By Thomas E. O’Rourke
The long-running struggle of manufacturers to find and retain employees to fill open jobs has been well documented and a topic of seemingly unending discussion and debate.
Is there a true skills gap? Is the issue really a wage gap? Is there an overall shortage of people? Or is the problem tied to other root causes?
Regardless, there are steps small and mid-size manufacturers in Wisconsin can take to address their crucial workforce needs.
It may seem like common sense, but a highly necessary, and too often overlooked, first step is to develop an effective Strategic Workforce Planning Program. This likely represents a departure for many manufacturers, who tend to focus on immediate employment issues, instead of proactively planning for their short- and long-term workforce needs.
The Wisconsin Manufacturing Extension Partnership offers a variety of human capital services, including assisting in the development of a Strategic Workforce Planning Program, for manufacturers that are serious about addressing their talent needs once and for all.
The program involves analytics, forecasting and the development of plans that allow manufacturers of all sizes to identify the talent and resources needed in terms of the size, type, and quality of workforce to achieve all-important business objectives. The focus is centered on a comparison of current and forecasted headcount and position needs in order to determine talent gaps while taking into consideration a company’s strategy, business plan and budget.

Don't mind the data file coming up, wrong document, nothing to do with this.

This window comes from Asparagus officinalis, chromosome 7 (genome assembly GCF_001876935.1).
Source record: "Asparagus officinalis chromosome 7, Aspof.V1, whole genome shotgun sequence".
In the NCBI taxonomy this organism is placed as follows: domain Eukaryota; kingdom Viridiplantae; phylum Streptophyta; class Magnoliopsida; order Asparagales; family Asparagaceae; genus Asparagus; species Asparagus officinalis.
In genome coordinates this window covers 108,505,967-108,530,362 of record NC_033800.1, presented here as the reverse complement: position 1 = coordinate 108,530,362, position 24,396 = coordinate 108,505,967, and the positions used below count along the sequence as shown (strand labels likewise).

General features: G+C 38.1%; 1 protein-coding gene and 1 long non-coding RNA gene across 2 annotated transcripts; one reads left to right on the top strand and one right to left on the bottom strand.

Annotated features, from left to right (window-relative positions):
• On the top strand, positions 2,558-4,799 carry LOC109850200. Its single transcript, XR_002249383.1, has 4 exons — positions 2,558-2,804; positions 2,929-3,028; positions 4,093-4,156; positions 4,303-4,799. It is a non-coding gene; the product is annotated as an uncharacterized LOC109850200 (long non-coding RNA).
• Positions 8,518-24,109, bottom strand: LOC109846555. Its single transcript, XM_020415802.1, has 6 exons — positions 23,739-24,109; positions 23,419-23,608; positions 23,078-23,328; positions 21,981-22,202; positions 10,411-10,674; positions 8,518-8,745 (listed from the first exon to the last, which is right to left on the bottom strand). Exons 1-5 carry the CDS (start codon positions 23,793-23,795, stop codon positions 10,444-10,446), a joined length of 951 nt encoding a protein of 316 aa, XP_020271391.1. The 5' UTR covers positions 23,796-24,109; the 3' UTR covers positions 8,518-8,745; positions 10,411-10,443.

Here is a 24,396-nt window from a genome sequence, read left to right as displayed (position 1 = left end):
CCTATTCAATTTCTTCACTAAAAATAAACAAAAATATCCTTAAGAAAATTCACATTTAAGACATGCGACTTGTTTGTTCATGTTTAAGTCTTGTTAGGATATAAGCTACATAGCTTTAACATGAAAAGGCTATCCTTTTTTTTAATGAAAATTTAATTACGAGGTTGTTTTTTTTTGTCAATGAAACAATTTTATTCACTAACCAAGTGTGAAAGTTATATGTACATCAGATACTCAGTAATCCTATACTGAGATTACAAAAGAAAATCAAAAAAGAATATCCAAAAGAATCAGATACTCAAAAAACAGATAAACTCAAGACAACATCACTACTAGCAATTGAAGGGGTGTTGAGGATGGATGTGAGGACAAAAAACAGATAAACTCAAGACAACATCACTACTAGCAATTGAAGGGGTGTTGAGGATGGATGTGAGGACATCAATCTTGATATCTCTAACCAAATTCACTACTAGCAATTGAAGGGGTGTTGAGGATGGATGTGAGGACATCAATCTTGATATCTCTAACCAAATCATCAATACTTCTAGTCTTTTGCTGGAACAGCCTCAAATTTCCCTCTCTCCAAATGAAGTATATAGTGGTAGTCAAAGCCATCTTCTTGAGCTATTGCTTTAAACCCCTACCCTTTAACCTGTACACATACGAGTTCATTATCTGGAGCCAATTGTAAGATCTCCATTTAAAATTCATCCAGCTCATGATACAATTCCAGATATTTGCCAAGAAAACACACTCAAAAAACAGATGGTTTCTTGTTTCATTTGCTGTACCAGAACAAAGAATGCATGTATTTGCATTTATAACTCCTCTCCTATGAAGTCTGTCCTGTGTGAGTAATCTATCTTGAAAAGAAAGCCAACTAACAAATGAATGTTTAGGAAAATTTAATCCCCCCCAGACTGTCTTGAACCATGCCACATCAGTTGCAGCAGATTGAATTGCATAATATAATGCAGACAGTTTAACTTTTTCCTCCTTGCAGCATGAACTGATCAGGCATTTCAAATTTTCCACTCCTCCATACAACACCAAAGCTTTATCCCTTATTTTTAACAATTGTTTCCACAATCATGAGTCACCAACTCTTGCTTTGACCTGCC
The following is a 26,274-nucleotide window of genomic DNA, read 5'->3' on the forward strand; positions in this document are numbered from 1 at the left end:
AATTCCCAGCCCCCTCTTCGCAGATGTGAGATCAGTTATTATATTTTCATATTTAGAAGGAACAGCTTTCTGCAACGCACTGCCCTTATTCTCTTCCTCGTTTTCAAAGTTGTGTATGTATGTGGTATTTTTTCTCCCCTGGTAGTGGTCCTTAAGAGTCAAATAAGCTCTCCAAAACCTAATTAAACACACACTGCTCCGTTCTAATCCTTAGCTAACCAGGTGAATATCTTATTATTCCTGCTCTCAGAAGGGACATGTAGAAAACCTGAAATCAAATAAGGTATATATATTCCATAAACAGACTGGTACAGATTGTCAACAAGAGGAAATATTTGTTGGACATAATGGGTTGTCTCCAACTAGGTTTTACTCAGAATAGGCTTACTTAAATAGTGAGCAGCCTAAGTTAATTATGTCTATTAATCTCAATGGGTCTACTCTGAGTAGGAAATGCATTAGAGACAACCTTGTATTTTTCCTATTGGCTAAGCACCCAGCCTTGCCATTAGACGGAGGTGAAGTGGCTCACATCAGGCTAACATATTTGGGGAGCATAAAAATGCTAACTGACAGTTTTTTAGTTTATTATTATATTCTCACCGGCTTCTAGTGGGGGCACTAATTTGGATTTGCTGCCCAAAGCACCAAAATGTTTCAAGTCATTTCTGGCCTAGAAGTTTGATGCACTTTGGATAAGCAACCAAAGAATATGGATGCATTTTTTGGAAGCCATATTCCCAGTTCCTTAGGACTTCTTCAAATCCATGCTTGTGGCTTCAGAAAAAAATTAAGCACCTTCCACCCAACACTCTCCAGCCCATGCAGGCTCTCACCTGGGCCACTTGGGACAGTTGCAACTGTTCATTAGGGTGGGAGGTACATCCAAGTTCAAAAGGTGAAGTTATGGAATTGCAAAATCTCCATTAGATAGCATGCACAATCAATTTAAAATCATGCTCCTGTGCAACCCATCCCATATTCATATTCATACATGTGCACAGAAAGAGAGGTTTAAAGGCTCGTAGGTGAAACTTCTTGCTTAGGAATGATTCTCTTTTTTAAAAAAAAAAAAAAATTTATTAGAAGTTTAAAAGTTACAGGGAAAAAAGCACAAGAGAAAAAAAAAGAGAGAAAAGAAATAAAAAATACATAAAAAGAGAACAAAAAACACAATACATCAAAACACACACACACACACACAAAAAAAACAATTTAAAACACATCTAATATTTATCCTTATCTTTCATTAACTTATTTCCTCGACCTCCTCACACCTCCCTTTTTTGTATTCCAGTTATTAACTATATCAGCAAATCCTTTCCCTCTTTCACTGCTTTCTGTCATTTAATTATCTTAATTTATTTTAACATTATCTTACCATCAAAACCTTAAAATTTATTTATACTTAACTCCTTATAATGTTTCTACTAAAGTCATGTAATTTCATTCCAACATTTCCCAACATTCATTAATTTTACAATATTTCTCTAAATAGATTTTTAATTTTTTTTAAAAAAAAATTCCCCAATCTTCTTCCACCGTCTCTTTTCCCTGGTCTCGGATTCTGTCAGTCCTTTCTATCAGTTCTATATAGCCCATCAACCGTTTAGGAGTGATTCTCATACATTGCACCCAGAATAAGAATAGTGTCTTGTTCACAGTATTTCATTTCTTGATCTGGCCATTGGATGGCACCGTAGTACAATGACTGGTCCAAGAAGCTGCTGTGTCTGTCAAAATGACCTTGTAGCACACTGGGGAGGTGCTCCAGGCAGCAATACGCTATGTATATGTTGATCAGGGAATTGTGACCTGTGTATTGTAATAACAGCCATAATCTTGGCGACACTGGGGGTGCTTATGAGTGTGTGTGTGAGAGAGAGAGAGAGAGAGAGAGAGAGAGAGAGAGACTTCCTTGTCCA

A Strategic Workforce Planning Program has many benefits, not the least of which is building a sufficient workforce to proactively meet production and internal demands.
Many manufacturers are seeking a silver bullet when it comes to addressing talent needs. Jeans Days and group outings are nice perks for employees, but they don’t offer a viable solution to attracting and retaining talent.
A Strategic Workforce Planning Program involves a tools-driven, methodology-based, and data-focused approach that allows manufacturers to map their business strategy to a people plan by incorporating key activities, such as: defining workforce supply through a skills inventory and other workforce analytics; identifying and prioritizing gaps between workforce supply and demand; developing workforce planning strategies to close the gaps; and identifying opportunities to redeploy talent throughout a company.
The redeployment of existing talent can be especially beneficial and offer a strategic alternative to solving a real or perceived shortage of talent. There are often existing employees who have untapped talent or can be trained to do other jobs or take on additional roles. It may take some creativity, but the answer to many workforce needs can be right in front of you by optimizing the existing talent on hand.
The myriad other benefits of a Strategic Workforce Planning Program include managing attrition rates due to a tight labor market; proactively addressing the looming retirement bubble; ensuring that workforce costs are aligned with desired metrics; and becoming a more attractive workforce destination when recruiting against key competitors.
Without a workforce plan, manufacturers often find themselves in constant catch-up mode when it comes to recruiting and retaining employees. Developing a plan is a necessary first step and, manufacturers will find, not the burdensome chore they may expect or fear.
Many manufacturers, and businesses in general, are having an epiphany about workforce planning and are finally coming to the realization that it involves more than simply posting open jobs.
Tom O’Rourke is President and Chief Executive Officer of Connolly Clarke, LLC, a human capital advisory firm, which is providing services for clients of the Wisconsin Manufacturing Extension Partnership